A review of the first part of the Chandal Jiban Trilogy, The Runaway Boy , written by Manoranjan Byapari, and translated into English by V. Ramaswamy
The first thing to hit the reader upon initial reading is the word rice and how the smell—lack or excess of it—controls the ebb and flow of the lives that the poverty-stricken Jiban witnesses in his long journey of 14 years.
The Chandal Jiban Trilogy is one of the most widely read and seminal works of Manoranjan Byapari , one of the most prolific Dalit writers from Bengal, one of the few who have lived to tell the tale of woe that struck the Namasudra community, one of the larger Dalit communities in erstwhile undivided Bengal, who had to face wide-place displacement following the Partition of the Indian subcontinent in 1947.
In a manner reminiscent of the hoary literary tradition of the past where writers belonging to the Savarna began their stories after lengthy pronouncements by recalling their family glory and their forefathers’ exploits whereby lineages are brought forth before commencing with the present life of the protagonist, Manoranjan Byapari, in a manner of subversion, skilfully traces the plight and oppression of Jiban’s ancestors to his grandfather and his immediate and extended family. The story masterfully charts the mythic-historical origins of the Namasudra community, broadly categorized under the umbrella of Hinduism despite facing generational othering within its folds and the impact of religious aggression on them during the riots of East Bengal.
The story somewhat loses steam while narrating the ordeal the community faces under the unliveable conditions of the refugee camps set up by the government. Although in no way does it falter the pace of the general narrative—the back and forth, revealing a similar set of circumstances as experienced by Jiban and his father and community elders. It does not, in my opinion, hinder the general flow of the narrative, although it considerably shifts its focus from Jiban’s family.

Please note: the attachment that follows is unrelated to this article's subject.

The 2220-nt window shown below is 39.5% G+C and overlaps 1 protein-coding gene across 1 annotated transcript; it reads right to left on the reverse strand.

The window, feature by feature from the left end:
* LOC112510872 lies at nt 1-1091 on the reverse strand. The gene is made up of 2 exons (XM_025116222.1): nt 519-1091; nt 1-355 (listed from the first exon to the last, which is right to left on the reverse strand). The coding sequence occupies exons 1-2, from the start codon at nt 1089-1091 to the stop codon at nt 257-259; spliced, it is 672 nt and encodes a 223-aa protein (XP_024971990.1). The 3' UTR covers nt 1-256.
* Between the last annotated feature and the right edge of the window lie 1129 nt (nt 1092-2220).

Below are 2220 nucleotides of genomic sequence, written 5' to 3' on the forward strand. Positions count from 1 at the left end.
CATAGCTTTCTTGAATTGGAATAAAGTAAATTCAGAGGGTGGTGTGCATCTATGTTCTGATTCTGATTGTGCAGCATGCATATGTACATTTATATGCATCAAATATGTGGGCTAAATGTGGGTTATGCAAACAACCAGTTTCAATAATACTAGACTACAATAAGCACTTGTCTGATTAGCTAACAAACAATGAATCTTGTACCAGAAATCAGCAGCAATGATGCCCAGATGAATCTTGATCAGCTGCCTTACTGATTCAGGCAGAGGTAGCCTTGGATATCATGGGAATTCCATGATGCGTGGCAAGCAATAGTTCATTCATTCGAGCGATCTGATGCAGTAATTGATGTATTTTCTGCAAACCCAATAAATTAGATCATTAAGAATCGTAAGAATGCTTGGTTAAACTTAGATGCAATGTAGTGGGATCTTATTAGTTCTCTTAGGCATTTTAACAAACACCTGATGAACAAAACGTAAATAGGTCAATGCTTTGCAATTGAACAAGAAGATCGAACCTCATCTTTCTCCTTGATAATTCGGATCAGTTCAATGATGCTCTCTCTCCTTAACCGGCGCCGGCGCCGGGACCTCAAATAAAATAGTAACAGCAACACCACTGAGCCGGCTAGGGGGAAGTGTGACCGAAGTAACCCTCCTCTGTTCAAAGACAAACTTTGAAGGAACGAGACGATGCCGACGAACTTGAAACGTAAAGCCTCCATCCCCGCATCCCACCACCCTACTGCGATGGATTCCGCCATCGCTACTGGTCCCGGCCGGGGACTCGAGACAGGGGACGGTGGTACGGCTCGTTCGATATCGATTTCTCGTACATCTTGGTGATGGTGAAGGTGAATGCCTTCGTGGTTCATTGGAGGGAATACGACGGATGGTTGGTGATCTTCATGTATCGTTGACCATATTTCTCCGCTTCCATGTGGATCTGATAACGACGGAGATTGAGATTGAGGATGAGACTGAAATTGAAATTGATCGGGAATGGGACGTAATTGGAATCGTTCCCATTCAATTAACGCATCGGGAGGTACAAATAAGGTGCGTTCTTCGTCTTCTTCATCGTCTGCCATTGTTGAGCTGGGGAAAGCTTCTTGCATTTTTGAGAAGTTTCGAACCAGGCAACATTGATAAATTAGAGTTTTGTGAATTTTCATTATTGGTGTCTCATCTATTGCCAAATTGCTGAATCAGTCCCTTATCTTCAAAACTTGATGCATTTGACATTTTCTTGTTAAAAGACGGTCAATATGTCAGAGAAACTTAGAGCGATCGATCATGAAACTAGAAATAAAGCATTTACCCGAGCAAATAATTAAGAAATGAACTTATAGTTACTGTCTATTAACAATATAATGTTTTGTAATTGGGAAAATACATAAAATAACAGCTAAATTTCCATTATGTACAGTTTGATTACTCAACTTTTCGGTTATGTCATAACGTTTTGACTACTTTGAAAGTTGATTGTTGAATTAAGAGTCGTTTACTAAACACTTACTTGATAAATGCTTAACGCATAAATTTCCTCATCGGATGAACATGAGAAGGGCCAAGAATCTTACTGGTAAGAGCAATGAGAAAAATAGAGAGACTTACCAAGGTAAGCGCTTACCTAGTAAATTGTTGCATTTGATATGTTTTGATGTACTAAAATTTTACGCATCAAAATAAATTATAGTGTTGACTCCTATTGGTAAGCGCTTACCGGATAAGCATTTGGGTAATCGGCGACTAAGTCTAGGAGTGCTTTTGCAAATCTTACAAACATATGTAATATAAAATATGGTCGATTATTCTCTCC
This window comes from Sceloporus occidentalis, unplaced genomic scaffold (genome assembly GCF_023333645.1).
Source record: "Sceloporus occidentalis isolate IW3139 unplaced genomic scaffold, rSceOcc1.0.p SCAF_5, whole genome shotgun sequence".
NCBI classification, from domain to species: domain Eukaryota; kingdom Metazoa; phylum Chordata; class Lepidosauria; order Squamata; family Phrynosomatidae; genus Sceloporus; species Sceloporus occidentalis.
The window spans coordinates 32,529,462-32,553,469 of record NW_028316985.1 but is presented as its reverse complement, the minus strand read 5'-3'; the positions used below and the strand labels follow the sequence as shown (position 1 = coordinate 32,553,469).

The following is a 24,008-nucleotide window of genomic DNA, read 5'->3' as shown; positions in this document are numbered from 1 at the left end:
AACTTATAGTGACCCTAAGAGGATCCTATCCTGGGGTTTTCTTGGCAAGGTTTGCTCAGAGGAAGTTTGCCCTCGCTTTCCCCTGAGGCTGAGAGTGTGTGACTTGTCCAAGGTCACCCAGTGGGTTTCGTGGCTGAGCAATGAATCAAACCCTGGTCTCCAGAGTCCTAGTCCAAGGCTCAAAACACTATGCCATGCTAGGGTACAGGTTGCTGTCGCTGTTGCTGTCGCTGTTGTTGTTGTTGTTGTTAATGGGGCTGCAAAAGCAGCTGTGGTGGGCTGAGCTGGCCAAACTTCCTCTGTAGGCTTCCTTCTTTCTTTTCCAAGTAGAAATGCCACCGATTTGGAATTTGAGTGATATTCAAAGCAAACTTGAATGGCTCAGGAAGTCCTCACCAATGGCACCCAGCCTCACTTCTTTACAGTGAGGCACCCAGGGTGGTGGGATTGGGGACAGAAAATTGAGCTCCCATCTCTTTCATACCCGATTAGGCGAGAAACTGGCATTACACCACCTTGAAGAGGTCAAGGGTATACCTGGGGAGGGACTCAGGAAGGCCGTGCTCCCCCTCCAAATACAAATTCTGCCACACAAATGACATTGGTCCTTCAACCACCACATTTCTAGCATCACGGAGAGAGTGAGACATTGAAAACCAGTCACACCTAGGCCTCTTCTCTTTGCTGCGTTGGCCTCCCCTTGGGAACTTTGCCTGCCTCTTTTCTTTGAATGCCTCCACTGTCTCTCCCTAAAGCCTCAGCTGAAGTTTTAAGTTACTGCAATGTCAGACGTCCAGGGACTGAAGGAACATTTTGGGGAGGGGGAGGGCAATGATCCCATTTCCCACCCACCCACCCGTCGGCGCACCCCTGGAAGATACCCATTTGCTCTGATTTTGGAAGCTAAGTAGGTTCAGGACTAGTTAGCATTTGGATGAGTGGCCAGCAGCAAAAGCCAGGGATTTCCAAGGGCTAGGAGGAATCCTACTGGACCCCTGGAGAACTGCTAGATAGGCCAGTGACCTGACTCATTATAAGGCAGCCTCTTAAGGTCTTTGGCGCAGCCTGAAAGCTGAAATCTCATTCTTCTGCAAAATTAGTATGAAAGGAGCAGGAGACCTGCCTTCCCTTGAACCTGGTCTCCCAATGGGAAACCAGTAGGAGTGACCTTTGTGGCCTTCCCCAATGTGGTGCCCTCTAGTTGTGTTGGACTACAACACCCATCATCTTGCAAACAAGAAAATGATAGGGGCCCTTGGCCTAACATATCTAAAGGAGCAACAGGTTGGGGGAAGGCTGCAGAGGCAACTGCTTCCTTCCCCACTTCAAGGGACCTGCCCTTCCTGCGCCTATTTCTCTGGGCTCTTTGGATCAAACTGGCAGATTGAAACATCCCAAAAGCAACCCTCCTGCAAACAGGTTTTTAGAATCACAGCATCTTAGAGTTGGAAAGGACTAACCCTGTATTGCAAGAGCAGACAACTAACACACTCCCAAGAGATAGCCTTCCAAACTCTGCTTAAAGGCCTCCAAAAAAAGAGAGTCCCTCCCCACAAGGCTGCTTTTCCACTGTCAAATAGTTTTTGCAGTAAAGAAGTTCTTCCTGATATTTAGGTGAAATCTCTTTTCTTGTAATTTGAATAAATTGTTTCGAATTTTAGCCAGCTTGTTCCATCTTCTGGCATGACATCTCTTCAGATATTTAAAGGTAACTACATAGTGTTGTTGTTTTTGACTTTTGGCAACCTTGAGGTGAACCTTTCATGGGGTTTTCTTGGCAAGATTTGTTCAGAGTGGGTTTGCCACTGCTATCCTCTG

However, the introduction of Maran, the mirror image of Jiban, introduced during this period of turmoil, who keeps him alive and provides the mantra of survival—Charuibeti or keep moving—that reaches a moment of catharsis only towards the end of the narrative, is an echo of the omniscient narrator whose somewhat similar trajectory of life breathes vigor into Jiban’s endless search for dignity in a wretched world.
In the meantime, the story moves restlessly following Jiban’s exploits and the exploitation experienced therein in a fluctuating yet lyrical manner with moments of deep reflection and introspection in the face of grave pain and dejection which shadow Jiban’s life till the final pages of the book. The story in the second half mainly unfolds across a comparatively vast timeline where the author notes in a third-person narration, the political and social upheavals rocking an infant nation facing the still-fresh horrors of Partition, the war with China, and the Maoist insurrection in the latter half of the mid-1900s. In a wide arc, the narrator, through Jiban’s various traumatic encounters with all manners of wicked and perverted men—starting with doctor Hem Chakraborty and his superstitious wife, the homeless boy Raja at Sealdah station, the tea seller Binoy Saha, the havildar at Siliguri station—encompass the vast yet unfortunate length of the journey undertaken. It starts from the family’s journey to Burdawan, the difficulties of Siramanipur camp, and moves on to the backbreaking poverty of Khola Doltala, to the mirage-like city of Calcutta, the various rail stations where Jiban wanders like a wraith, to his numerous journeys to Siliguri, Assam, Darjeeling, Lucknow, Kanpur, Delhi, Agra, Allahabad, Mathura, Kashi, Vrindavan, Haridwar to come back to square one, browbeaten and tormented. With Jiban, the reader gets to know the wide unrest and confusion desperate people were thrown into at the time of the birthing throes of a newborn nation. We also learn that Jiban’s family and those like him suffered the most terrible of those nightmarish consequences of being at the fringes of a ‘respectable’ society.